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1. Establish realistic and clear rules that are consistently and fairly upheld in powerful and respectful ways. Set priorities and be flexible. Change the rules when it makes sense. Be sure everyone understands the boundaries. Model following the rules. People in your care learn more from what you do than what you say.

2. Split your attention. Keep your radar on. Avoid tunnel vision. Stay aware of what each person in your care is doing as well as of what is happening around you as well as of how you are acting at that moment.

3. Don’t take negative behavior personally. People say and do upsetting things for reasons that seem important to them. Protect your feelings by using your Trash Can, your Emotional Raincoat, and other Emotional Safety techniques. Viewing everyone’s behavior with compassion can help you to let go of anger or hurt.

4. Look for the reasons underlying negative behavior. What function does this behavior serve for this individual? What is the cause? Expressing disappointment? Relieving anxiety? Wanting attention?

5. Find positive ways to meet the underlying needs of negative behavior. Anticipate, plan for, and redirect negative behavior that causes problems sooner rather than later. When does it happen? During transitions? When you are busy doing something else? Be ready to take charge with a positive alternative.

6. Notice and manage your own emotional triggers, both positive and negative. Get centered using Calm Down Power. Separate negative language/behavior from useful information with the Screen Technique.

7. Use your “AND” Power to honor emotions while managing behavior. Acknowledge upset feelings, express caring, AND set a boundary while giving options. For example, “I understand that this is upsetting for you. I am sorry. I care about you a lot. AND even though this is not a choice right now, here are some other choices that would be possible.” Try to redirect in a firm and caring way if someone is too agitated to listen.

8. Practice and review Kidpower Safety Signals. Establish a common language about safety so that everyone is on the same page. Use social stories and positive practice to rehearse using these skills in different situations.

9. Find respectful language to address unsafe behavior with others while not shaming anyone, especially someone in your care. For example, “We forgot our safety plan for a moment.”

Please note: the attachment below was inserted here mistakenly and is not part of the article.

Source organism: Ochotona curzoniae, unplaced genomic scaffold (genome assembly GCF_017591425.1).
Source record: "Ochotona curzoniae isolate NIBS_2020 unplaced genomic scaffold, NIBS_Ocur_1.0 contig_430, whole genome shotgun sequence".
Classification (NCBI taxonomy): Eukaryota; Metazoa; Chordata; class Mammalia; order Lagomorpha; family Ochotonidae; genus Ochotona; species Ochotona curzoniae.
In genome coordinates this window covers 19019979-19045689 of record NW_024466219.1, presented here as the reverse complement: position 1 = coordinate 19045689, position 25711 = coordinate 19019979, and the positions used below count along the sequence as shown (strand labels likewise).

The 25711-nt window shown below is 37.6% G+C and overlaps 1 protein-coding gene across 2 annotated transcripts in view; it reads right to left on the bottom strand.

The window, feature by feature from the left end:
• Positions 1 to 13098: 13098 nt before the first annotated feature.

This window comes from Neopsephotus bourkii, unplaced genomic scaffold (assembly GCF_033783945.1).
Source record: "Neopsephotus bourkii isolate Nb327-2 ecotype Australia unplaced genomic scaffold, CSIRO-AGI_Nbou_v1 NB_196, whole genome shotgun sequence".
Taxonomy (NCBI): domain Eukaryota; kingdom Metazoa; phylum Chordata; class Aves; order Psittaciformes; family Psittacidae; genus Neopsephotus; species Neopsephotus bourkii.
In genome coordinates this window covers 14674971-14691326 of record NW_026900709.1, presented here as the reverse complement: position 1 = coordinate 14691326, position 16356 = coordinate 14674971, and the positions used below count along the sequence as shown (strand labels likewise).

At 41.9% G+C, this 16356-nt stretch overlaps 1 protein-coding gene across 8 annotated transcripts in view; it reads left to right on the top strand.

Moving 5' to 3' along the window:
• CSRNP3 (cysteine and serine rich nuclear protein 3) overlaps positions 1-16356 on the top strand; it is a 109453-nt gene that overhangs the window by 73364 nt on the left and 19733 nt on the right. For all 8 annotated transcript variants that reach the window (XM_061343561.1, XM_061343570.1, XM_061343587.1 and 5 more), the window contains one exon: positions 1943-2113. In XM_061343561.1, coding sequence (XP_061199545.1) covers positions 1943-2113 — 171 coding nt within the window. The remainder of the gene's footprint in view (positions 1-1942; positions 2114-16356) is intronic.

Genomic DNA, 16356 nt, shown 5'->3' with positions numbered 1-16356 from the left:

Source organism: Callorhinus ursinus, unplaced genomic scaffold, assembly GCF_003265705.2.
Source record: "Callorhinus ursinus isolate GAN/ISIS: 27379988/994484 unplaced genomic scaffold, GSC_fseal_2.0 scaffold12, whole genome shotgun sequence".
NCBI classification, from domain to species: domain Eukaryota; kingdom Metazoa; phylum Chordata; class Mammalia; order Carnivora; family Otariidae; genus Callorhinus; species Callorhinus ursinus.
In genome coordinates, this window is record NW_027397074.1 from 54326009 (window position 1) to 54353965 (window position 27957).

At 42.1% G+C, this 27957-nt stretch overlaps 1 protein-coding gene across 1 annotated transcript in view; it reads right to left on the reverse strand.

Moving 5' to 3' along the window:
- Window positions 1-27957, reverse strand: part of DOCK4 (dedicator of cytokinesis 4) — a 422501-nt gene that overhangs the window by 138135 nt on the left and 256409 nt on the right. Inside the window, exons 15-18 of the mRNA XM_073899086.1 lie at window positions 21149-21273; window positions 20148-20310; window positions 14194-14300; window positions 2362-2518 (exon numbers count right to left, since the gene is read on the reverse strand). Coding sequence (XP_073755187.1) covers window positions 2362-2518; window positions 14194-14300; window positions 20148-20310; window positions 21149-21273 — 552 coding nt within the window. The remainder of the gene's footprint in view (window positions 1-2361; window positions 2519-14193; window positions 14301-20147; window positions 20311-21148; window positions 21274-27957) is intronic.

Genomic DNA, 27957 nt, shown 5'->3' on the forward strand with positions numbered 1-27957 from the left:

10. Stop problems as soon as you see them coming rather than waiting until they get bigger. Avoid the Wishing Technique. Don’t get trapped by the Illusion of Safety. Take action sooner rather than later.

11. Stay in charge. As someone responsible for the safety and well-being of others, model being a powerful and respectful leader. Take charge of your own behavior. Be prepared to manage any behavior that might become emotionally or physically dangerous. Get help if physically dangerous behavior becomes beyond your control.

12. Don’t go it alone. Find people and resources you trust and ask for help when things get hard. Involve others in person, by phone, and online to create Safety Teams and find positive ways to work out problems.

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Published: April 13, 2020   |   Last Updated: April 13, 2020

Kidpower Founder and Executive Irene van der Zande is a master at teaching safety through stories and practices and at inspiring others to do the same. Her child protection and personal safety expertise has been featured by USA Today, CNN, Today Moms, the LA Times, and The Wall Street Journal. Publications include: cartoon-illustrated Kidpower Safety Comics and Kidpower Teaching Books curriculum; Bullying: What Adults Need to Know and Do to Keep Kids Safe; the Relationship Safety Skills Handbook for Teens and Adults; Earliest Teachable Moment: Personal Safety for Babies, Toddlers, and Preschoolers; The Kidpower Book for Caring Adults: Personal Safety, Self-Protection, Confidence, and Advocacy for Young People, and the Amazon Best Seller Doing Right by Our Kids: Protecting Child Safety at All Levels.


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